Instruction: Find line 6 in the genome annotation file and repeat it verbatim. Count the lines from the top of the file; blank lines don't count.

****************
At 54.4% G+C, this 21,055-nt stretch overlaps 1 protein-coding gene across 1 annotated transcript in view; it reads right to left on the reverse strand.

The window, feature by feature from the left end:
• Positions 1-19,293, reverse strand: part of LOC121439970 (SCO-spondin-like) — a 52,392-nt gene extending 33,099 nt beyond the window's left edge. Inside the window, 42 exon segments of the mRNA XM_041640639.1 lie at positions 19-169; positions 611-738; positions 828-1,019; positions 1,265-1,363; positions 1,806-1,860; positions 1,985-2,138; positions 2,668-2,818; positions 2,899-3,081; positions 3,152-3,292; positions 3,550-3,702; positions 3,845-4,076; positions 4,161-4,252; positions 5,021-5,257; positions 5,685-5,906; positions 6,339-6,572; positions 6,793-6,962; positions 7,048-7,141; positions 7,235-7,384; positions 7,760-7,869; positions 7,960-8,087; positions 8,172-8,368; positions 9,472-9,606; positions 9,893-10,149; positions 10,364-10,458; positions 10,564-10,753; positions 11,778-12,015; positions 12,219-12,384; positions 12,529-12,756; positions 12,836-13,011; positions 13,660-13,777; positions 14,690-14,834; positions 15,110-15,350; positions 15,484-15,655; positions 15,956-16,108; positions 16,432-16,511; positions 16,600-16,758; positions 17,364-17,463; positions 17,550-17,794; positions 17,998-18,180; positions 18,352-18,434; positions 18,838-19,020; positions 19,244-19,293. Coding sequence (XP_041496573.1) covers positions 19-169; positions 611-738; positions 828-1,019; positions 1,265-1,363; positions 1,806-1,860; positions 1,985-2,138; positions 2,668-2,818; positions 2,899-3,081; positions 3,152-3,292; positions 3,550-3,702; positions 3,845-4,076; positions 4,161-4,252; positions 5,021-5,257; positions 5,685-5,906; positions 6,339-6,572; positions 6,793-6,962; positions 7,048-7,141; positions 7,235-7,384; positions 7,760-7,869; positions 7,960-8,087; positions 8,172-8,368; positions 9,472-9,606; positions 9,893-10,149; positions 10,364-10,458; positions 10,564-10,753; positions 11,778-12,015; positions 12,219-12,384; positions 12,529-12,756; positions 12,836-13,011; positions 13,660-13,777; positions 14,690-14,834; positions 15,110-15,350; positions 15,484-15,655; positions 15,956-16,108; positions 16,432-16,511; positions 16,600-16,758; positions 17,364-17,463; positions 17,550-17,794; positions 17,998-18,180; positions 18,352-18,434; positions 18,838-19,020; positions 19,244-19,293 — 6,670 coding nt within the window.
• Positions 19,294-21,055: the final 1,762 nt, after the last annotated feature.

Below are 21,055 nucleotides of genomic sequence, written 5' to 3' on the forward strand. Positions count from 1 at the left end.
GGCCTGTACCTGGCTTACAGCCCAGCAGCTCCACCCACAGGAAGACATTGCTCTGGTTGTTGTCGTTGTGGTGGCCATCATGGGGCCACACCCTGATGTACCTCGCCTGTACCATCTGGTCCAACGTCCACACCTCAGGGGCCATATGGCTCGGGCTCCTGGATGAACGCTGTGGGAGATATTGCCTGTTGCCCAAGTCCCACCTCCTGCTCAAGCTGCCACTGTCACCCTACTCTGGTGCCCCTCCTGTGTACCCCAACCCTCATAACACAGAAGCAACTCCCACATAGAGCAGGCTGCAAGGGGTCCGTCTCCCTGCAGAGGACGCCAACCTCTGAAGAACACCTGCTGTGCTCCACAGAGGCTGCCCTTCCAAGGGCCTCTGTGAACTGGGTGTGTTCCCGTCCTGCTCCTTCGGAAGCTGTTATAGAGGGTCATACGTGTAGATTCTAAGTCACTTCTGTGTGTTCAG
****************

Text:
GGCCTGTACCTGGCTTACAGCCCAGCAGCTCCACCCACAGGAAGACATTGCTCTGGTTGTTGTCGTTGTGGTGGCCATCATGGGGCCACACCCTGATGTACCTCGCCTGTACCATCTGGTCCAACGTCCACACCTCAGGGGCCATATGGCTCGGGCTCCTGGATGAACGCTGTGGGAGATATTGCCTGTTGCCCAAGTCCCACCTCCTGCTCAAGCTGCCACTGTCACCCTACTCTGGTGCCCCTCCTGTGTACCCCAACCCTCATAACACAGAAGCAACTCCCACATAGAGCAGGCTGCAAGGGGTCCGTCTCCCTGCAGAGGACGCCAACCTCTGAAGAACACCTGCTGTGCTCCACAGAGGCTGCCCTTCCAAGGGCCTCTGTGAACTGGGTGTGTTCCCGTCCTGCTCCTTCGGAAGCTGTTATAGAGGGTCATACGTGTAGATTCTAAGTCACTTCTGTGTGTTCAG